Trump Administration’s Contraception Proposal Hijacks Program for Women in Poverty

By Ayana Byrd Nov 19, 2018

Earlier this month, on November 7, the Trump administration announced that it overturned a part of the Affordable Care Act that required employers to provide contraception coverage for their employees even if it conflicts with their moral or religious beliefs. Now, weeks later, the administration offers a proposed rule that will supposedly help these women obtain free contraception: they can become legally classified as “low-income” and use the already resource-strapped Title X program.

The proposed rule says that women denied contraceptive coverage by their employers would be eligible for the family planning program created by Congress in 1970 under Title X of the Public Health Service Act—regardless of their actual income. Per The New York Times:


The proposed rule says that “a woman can be considered from a ‘low-income family’ if she has health insurance coverage through an employer” that, for religious or moral reasons, refuses to cover the contraceptives she seeks.




Clinics in that program serve four million people a year, primarily low-income women and adolescents. Clinics must give priority to members of low-income families, defined as those with annual incomes less than or equal to the poverty level ($20,780 for a family of three).


Demand for clinic services already exceeds what can be provided with the available funds, $286.5 million a year.

In response to the proposed rule, Clare Coleman, president and chief executive of the National Family Planning & Reproductive Health Association, told The Times that the proposal would “hijack Title X programs and use their limited federal funds to subsidize employers’ refusal to comply with the contraceptive coverage requirement.”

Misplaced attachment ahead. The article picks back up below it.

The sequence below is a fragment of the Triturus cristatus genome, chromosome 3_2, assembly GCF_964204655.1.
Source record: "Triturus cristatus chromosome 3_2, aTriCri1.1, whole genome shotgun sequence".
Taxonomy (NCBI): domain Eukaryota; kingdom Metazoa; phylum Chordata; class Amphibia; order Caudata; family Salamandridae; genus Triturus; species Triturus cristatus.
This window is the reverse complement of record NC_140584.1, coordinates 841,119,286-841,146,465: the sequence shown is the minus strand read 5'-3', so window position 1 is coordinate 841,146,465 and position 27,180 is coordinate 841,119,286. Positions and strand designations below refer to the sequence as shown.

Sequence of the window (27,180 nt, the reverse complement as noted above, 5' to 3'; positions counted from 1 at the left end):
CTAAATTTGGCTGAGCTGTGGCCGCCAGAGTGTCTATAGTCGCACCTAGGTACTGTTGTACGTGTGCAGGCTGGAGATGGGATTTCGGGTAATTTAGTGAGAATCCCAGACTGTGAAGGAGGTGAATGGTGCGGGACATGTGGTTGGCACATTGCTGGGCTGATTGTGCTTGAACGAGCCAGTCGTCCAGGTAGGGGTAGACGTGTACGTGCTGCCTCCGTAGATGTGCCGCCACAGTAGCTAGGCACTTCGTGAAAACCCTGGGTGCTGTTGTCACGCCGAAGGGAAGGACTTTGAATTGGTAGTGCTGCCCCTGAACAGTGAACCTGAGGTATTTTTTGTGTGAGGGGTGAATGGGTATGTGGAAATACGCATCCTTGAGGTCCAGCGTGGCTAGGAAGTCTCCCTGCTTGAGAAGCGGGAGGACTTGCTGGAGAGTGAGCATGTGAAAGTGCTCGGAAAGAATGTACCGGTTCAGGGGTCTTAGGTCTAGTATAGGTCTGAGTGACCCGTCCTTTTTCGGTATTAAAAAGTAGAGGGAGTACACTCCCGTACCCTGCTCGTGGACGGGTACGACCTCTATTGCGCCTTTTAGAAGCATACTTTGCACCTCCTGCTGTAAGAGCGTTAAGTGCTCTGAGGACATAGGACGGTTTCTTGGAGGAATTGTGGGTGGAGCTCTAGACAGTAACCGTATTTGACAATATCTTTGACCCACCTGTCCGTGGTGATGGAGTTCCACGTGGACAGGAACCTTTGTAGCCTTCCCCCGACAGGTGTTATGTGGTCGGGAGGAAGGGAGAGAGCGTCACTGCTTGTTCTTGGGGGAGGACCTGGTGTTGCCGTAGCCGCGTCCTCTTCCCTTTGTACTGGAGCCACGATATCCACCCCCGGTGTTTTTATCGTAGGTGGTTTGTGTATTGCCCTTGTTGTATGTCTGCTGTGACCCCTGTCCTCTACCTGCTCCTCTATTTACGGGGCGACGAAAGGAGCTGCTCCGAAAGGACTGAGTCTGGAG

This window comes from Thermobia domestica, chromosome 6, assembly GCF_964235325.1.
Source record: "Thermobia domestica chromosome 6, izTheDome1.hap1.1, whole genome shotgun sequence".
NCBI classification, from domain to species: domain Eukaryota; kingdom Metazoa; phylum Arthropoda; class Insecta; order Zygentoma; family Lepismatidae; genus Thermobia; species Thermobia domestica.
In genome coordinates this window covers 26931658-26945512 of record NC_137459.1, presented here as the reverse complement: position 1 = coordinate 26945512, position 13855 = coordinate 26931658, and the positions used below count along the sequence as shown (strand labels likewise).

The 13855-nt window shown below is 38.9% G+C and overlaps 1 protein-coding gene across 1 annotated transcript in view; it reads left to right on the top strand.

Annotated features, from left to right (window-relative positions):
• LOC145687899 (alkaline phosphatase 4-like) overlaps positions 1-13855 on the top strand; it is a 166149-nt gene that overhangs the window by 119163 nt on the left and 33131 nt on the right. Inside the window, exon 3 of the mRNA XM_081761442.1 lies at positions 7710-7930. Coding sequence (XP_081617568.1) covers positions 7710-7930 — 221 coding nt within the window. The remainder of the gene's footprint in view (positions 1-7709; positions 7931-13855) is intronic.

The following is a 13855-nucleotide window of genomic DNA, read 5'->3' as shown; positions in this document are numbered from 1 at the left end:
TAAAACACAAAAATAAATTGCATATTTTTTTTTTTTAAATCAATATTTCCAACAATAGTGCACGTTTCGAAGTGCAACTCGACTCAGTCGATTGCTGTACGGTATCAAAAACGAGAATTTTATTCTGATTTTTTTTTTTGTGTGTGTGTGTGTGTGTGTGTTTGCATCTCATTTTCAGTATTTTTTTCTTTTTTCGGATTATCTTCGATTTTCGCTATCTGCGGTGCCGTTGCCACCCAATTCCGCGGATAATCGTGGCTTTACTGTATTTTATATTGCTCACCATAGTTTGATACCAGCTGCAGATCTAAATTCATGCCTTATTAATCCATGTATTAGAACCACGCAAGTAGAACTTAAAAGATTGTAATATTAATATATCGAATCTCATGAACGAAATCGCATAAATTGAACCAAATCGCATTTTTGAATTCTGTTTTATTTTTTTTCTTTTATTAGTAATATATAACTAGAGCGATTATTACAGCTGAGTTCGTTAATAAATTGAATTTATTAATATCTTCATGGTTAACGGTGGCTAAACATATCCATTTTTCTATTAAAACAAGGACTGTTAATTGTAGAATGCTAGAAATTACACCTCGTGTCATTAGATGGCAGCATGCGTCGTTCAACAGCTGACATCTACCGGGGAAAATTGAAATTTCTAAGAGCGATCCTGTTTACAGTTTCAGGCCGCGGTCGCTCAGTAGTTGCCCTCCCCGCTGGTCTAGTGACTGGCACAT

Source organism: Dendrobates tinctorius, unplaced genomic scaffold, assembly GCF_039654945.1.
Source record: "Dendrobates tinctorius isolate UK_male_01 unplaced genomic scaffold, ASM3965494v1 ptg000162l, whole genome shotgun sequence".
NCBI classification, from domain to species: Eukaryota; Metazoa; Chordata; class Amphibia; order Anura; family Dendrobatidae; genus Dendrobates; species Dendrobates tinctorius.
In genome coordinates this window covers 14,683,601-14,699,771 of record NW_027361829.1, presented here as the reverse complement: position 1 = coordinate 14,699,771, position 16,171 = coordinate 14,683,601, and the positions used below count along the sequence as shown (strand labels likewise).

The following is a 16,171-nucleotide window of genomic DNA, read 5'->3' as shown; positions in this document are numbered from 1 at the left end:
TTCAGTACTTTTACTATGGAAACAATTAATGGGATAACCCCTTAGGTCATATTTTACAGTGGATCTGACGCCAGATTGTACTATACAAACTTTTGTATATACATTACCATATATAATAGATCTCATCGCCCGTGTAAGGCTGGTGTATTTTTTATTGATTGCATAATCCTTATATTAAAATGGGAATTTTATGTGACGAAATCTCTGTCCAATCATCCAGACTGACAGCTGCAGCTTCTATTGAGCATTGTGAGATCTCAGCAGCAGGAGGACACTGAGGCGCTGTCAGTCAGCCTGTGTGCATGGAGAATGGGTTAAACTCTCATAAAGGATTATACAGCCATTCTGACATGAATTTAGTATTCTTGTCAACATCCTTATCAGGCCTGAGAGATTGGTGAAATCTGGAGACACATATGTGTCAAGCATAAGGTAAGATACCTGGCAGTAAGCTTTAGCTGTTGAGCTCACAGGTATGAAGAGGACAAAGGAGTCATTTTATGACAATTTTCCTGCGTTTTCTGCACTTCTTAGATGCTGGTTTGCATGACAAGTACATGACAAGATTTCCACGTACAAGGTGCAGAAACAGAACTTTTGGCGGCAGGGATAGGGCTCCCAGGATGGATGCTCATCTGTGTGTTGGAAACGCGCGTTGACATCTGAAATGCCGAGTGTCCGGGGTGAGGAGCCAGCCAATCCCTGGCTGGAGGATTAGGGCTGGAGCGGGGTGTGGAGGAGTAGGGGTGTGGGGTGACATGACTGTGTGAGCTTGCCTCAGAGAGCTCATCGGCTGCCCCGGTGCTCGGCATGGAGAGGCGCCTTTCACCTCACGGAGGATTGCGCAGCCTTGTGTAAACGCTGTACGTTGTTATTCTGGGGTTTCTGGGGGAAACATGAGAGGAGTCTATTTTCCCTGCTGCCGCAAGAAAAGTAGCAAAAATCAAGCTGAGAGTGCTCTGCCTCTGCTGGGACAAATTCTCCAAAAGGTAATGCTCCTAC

The National Women’s Law Center estimates that more than 55 million cisgender women and an unknown number of transgender and nonbinary individuals would be affected by the move to let employers deny coverage for contraception.
rntOn the eve of a Democrat-controlled House of Representatives in January, The Times reports that there will be challenges to the contraception rules:


Representative Nita M. Lowey of New York, the senior Democrat on the House Appropriations Committee, has tried to block the new family planning rule. Her efforts were stymied by Republicans this year, but Ms. Lowey is in line to become the chairwoman of the committee next year, giving her more leverage over the administration.

This is not the first time that the Trump administration has tried to alter how Title X programs operate. In May, the government presented a proposed rule that would ban health care providers from mentioning or referring patients for abortion care. Planned Parenthood, which serves 41 percent of all patients receiving care under Title X, will be greatly impacted if this policy, called a “domestic gag rule” by many reproductive health advocates, is finalized.